I have had a few instances where the malware had made the System Restore tab and .exe where it wasn't accessible. The fix led me to slaving the drive, taking ownership (via the security tab of properties) of the System folder containing the restore points and files, then deleting all of it. Of course, you first have to disable SR on that drive from your currently running OS to accomplish this task.

Sterling chip Camden
Sterling chip Camden

Too big an overhead, and if things get wonked I just wipe and load. Of course, you have to maintain a readiness to wipe and load, since Windows gets wonked all the time.

braithwaiteinbritain
braithwaiteinbritain

Ever come across a drive which has a PCI / BIOS Rootkit? Try removing them. If you attempt to write to the MBR, you can often be given errors, or simply the inability to overwrite or low-level format the drive - even if booted from a linux-live distro, like Knoppix. This is the BIOS / PCI Rootkit at work. To remove it, you will need to perform a low-level format of the drive, but on a second machine. Whilst the drive is out of the first machine, you will need to re-flash the BIOS of this first machine a few times - preferably with different versions of the BIOS (hopefully will be different sizes, which will overwrite different portions of the CMOS storage). At this point, try booting with WinPE, connect up your USB flash drive with the updated firmware of the optical media (DVD/CD drive), and flash this with an updated version of the drives' firmware. If available, flash the NIC's firmware with a new release - if available. Finally, with the original drive on your second PC, and with a low-level format already done; now update the firmware on this drive with a new one (or even multiple versions of the older one) from the manufacturer. That all done, put the hard drive back in the original machine, and rebuild to your chosen OS. BIOS / PCI level rootkit are becoming more common. Refer to: http://theinvisiblethings.blogspot.com/2009/01/why-do-i-miss-microsoft-bitlocker.html http://theinvisiblethings.blogspot.com/2007_03_01_archive.html And here's something of the same kin as the main post: http://blog.nitefall.co.uk/?p=33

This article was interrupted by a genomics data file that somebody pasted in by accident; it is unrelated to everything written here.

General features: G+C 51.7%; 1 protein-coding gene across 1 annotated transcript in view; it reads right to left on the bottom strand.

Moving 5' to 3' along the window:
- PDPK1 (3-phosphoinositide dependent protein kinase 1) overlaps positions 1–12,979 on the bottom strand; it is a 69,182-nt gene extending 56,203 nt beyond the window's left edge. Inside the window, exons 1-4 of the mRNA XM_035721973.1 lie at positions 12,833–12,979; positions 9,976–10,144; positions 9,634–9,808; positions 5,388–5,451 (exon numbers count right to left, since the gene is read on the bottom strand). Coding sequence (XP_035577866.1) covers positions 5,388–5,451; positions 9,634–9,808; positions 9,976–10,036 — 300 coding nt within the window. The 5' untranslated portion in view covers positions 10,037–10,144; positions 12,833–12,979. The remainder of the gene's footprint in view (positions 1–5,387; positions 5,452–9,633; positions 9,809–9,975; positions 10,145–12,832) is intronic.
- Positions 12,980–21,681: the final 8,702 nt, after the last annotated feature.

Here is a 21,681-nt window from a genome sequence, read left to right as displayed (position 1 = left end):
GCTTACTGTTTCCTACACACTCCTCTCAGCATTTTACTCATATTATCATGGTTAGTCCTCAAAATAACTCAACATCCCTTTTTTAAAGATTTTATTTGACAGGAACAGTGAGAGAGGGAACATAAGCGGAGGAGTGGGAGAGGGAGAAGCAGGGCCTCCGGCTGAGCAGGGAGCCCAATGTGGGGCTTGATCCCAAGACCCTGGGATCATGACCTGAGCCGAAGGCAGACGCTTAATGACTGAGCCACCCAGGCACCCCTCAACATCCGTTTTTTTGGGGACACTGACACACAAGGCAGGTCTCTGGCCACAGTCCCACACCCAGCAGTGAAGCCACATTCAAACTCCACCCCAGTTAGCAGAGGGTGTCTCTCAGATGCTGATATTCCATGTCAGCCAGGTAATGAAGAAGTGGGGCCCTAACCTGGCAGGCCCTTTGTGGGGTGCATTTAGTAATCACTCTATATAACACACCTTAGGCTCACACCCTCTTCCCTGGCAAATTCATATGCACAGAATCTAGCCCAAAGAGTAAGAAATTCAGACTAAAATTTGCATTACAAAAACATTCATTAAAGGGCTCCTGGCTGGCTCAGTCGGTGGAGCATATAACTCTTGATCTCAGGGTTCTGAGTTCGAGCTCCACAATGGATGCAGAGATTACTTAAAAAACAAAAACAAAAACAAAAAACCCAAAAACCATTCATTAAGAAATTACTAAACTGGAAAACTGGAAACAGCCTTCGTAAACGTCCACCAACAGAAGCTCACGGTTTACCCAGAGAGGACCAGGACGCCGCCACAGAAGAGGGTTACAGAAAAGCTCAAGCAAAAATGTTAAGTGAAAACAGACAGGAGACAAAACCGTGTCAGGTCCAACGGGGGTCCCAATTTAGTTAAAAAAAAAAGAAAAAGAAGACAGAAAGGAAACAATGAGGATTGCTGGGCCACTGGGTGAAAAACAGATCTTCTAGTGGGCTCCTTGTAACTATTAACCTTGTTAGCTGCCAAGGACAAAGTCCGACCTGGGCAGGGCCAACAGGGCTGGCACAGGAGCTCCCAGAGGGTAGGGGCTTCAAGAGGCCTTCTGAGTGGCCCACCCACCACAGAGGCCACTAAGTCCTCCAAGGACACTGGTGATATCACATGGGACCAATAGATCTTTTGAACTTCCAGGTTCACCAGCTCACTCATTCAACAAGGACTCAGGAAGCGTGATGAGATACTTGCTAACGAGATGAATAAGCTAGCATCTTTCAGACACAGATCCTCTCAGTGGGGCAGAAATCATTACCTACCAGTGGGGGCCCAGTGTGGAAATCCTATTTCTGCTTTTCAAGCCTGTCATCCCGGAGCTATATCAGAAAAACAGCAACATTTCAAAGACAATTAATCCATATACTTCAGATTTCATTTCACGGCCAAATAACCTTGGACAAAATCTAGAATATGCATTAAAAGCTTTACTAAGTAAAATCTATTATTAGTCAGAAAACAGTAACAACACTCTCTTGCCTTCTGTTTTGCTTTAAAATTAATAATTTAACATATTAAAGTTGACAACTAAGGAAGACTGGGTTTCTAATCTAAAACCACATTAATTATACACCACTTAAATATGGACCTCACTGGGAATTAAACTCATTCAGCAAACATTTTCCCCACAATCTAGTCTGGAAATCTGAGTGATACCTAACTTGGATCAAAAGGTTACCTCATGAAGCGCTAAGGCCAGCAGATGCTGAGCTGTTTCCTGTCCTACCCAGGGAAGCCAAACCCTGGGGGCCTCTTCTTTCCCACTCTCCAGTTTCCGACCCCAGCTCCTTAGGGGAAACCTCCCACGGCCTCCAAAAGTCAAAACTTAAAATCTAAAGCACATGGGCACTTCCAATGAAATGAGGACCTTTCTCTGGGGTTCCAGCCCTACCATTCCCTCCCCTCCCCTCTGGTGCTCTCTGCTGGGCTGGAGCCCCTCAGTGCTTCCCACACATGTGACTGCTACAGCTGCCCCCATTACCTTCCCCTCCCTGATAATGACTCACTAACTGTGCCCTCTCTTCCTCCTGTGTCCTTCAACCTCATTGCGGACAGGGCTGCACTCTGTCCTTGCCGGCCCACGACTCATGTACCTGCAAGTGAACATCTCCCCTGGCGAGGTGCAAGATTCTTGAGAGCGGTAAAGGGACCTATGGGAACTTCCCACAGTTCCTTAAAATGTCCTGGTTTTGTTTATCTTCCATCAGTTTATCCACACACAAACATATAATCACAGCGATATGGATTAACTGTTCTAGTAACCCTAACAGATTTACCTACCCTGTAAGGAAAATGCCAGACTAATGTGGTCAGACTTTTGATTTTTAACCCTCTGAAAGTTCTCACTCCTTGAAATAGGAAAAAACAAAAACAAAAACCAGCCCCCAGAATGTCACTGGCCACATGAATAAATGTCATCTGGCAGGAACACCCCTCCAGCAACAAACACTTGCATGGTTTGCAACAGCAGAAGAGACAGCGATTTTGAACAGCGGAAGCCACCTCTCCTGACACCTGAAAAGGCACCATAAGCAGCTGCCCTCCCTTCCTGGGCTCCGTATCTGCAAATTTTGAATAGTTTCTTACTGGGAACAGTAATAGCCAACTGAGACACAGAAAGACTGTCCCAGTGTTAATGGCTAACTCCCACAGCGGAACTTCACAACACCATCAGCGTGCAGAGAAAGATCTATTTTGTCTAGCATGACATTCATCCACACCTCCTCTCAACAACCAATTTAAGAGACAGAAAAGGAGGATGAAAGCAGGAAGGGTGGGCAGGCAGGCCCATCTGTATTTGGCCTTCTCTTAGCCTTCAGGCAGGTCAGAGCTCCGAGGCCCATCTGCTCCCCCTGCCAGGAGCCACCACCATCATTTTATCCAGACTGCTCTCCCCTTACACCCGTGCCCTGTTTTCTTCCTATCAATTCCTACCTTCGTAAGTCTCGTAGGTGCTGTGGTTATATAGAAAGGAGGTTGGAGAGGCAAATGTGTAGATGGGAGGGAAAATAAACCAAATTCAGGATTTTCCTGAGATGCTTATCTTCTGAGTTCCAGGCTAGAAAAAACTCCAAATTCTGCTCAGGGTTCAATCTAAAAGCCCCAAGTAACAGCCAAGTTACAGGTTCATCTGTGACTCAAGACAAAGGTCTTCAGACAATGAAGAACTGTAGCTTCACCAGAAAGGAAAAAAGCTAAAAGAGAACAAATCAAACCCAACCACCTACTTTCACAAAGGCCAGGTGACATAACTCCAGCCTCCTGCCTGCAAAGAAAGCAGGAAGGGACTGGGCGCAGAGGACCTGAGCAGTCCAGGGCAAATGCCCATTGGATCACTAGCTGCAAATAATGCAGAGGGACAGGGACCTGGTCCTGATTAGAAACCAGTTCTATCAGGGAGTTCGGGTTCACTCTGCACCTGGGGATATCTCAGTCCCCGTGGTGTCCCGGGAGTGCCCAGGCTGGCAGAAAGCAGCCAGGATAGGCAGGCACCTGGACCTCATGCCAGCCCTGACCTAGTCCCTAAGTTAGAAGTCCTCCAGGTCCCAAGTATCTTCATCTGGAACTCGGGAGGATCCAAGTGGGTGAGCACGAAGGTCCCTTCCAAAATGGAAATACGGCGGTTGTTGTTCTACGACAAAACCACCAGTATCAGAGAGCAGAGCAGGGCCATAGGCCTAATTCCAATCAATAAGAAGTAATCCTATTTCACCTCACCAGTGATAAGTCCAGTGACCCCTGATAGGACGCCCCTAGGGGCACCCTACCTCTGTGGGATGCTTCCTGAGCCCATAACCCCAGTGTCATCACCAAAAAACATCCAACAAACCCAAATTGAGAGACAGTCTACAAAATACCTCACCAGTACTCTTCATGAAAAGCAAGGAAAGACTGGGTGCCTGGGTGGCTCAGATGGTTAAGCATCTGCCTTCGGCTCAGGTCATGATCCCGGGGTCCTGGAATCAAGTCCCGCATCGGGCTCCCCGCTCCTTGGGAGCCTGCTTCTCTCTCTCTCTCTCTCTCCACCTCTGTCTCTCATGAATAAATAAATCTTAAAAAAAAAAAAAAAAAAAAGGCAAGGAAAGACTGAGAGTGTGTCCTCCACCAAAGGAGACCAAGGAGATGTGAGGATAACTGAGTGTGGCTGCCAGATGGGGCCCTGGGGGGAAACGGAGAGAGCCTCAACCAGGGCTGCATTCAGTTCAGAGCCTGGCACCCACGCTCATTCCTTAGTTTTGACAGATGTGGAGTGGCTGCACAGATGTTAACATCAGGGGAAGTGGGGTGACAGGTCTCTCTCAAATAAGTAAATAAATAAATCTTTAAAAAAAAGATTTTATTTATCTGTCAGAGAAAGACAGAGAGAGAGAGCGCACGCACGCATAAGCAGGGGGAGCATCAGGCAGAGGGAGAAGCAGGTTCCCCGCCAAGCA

Sterling chip Camden
Sterling chip Camden

XP wasn't bad -- I only had to wipe and load that about three times in eight years. The versions before that (even NT/2000) it was a once-every-six-months activity. I'm still on the initial installs for Vista, but one of them is getting pretty bad.

OnTheRopes
OnTheRopes

I've been all over the Internet and have installed a lot of programs for trial and I'm still working on a Windows installation that dates back several years. Everything works as well as if I had a fresh installation. < knocking on wood >